Abraham waits four years before he hears from Mohammad Hussein’s son, Rousal Ali, who informs him that his father is dead. Rousal Ali wants to honor his father’s promise to Abraham and take him to see the snow leopards. Abraham agrees and returns to the village. After days of climbing and endless searching, they must admit that neither of them know anything about tracking snow leopards. They take a photo together overlooking the mountains and return home. When Abraham develops the film, there is a snow leopard sitting among some rocks.
I thought this was a really really great story. It was charming and heartwarming to say the least. The Hazara people were skeptical of this western photographer, many had never seen a camera and thought it was ‘unholy’. They also thought it was strange that he was paid by the university he worked for to take pictures of animals. The people in the village were curious not only about Abraham and his work, but they also wanted to know about the machines and buildings of England.
While reading these stories it’s hard to remember that they mostly set in ‘modern day’. With this story in-particular, I felt like it could have been set in the 1800’s but by noting the camera and airplanes it reminded me that it was a more modern day setting instead. It’s hard to believe that there are still places on earth that technology and modernization is so foreign…..very eye opening.
At the end of the novel, there is a collection of recipes. It goes without saying that I am definitely going to try them! I love Indian and Thai food….anything with lots of curry and unique spices is a must for me! I also love hummus which means I am a chickpea fan which seems to be a very popular item in Afghan cuisine. I am anxious to try the Chelo Nakhod recipe, it’s a stew made with chicken and chickpeas so it sounds like something right up my alley!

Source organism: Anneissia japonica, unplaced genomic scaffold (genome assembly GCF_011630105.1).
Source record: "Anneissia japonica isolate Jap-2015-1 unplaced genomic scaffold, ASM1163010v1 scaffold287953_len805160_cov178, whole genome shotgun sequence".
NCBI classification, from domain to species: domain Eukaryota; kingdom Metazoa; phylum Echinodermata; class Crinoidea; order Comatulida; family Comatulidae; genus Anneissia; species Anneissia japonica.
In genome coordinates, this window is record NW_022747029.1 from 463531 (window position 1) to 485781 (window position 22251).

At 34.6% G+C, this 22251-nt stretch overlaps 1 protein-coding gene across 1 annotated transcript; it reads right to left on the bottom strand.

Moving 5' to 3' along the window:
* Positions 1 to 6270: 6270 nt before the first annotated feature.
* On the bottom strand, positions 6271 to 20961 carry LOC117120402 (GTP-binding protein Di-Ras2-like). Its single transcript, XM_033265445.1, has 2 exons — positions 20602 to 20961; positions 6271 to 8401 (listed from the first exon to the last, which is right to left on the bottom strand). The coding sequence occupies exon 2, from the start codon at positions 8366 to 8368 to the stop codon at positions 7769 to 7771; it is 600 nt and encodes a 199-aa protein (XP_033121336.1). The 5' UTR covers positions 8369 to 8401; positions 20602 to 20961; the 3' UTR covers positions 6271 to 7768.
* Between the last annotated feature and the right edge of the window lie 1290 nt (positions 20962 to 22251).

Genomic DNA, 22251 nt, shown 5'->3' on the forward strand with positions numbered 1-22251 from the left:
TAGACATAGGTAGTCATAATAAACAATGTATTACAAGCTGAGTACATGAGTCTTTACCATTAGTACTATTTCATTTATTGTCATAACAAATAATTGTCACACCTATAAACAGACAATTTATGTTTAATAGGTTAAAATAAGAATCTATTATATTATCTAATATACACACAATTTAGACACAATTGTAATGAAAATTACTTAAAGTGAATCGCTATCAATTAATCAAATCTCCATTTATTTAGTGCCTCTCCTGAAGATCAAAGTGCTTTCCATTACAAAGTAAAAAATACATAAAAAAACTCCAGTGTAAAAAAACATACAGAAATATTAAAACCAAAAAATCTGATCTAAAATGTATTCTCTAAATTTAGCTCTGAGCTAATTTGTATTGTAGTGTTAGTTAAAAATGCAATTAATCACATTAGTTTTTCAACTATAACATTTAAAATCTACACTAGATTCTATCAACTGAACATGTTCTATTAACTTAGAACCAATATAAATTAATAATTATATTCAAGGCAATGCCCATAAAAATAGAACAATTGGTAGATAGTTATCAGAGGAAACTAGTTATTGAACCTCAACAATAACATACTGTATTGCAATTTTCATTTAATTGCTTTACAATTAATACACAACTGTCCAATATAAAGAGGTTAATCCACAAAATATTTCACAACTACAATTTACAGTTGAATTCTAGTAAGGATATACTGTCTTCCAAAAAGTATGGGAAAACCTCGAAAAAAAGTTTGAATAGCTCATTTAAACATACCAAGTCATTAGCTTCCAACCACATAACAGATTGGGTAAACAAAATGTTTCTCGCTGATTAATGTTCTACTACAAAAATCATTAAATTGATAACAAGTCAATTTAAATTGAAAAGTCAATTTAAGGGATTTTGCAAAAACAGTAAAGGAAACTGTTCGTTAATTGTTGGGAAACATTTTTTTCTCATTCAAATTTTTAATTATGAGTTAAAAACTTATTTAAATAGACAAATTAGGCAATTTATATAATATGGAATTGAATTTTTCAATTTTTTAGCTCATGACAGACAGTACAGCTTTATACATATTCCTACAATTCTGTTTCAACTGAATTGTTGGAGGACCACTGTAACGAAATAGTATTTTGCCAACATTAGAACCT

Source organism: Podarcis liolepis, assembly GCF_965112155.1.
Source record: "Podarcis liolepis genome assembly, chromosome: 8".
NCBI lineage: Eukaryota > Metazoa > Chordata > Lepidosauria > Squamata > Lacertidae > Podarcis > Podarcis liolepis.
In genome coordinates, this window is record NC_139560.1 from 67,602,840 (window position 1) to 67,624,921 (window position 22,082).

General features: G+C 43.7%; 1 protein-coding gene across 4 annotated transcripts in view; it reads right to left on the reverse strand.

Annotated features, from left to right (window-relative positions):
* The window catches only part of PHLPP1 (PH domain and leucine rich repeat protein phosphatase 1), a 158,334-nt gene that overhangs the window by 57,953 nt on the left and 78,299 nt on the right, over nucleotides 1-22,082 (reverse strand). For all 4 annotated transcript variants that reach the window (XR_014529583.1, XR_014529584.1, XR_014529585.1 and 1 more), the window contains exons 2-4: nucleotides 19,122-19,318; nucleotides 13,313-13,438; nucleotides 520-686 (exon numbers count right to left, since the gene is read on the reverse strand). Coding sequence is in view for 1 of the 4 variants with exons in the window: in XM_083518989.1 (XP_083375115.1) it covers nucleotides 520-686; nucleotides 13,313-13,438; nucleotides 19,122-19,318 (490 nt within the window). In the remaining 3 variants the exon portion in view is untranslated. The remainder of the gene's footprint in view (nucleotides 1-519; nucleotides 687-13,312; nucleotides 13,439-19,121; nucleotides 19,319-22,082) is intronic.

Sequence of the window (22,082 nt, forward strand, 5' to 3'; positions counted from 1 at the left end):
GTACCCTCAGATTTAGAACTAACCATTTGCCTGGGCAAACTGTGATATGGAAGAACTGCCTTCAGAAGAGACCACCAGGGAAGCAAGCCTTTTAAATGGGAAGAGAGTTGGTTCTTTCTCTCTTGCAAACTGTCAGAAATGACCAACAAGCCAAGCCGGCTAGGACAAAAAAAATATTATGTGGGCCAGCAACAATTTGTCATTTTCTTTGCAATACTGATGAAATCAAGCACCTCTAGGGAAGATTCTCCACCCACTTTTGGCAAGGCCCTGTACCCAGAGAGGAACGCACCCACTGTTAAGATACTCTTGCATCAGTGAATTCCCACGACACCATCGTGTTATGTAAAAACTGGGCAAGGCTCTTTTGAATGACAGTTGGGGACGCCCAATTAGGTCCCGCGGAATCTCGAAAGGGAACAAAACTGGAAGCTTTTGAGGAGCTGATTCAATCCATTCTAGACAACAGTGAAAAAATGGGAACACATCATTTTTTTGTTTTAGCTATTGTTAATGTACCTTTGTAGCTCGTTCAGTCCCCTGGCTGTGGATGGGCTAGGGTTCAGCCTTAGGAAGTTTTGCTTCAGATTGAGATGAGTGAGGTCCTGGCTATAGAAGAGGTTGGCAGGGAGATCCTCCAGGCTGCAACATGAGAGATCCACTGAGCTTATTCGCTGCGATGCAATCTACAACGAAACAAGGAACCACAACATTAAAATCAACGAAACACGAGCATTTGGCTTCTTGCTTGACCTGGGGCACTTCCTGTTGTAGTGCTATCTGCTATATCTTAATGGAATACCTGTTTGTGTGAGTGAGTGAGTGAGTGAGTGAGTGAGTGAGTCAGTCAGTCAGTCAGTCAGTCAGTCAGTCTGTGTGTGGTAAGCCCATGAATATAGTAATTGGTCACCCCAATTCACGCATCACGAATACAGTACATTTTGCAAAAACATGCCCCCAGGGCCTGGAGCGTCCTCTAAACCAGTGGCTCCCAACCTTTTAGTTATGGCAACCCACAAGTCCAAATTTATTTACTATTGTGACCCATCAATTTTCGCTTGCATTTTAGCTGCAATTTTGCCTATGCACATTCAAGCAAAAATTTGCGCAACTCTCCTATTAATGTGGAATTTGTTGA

I really liked learning about these people and culture. It’s easy to forget that there is a culture beyond the terrorism ideals that are so closely linked and so much a part of the Afghan culture. I thought Mazari did a nice job showing the reader there was more to Afghan culture than what we read about in the news.
If you are looking for a unique way to explore a little known culture then you should NOT pass up this book! You will gain new insight and perspective about a beautiful remote culture in a land that is not necessarily known for its beauty.
Hardcover, 304 pages
Published April 18th 2013 by Viking Adult (first published January 1st 2011)
ISBN 0670026484 (ISBN13: 9780670026487)
- Review copy provided by: Viking/Penguin in exchange for an honest review
This book counts toward: NA
- Hosted by: NA
- Books for Challenge Completed: NA
Recommendation: 3 out of 5 (a beautiful collection of folklore and tradition)
Genre: Short stories, general lit
In Afghanistan memories are not made of air and light and colour; memories are made of iron and stone. A wrong committed by one man against another will stand like a statue in the wronged man’s mind forever. Forgiveness is not a common virtue in my native land, no matter which tribe’s blood pulses through your hear.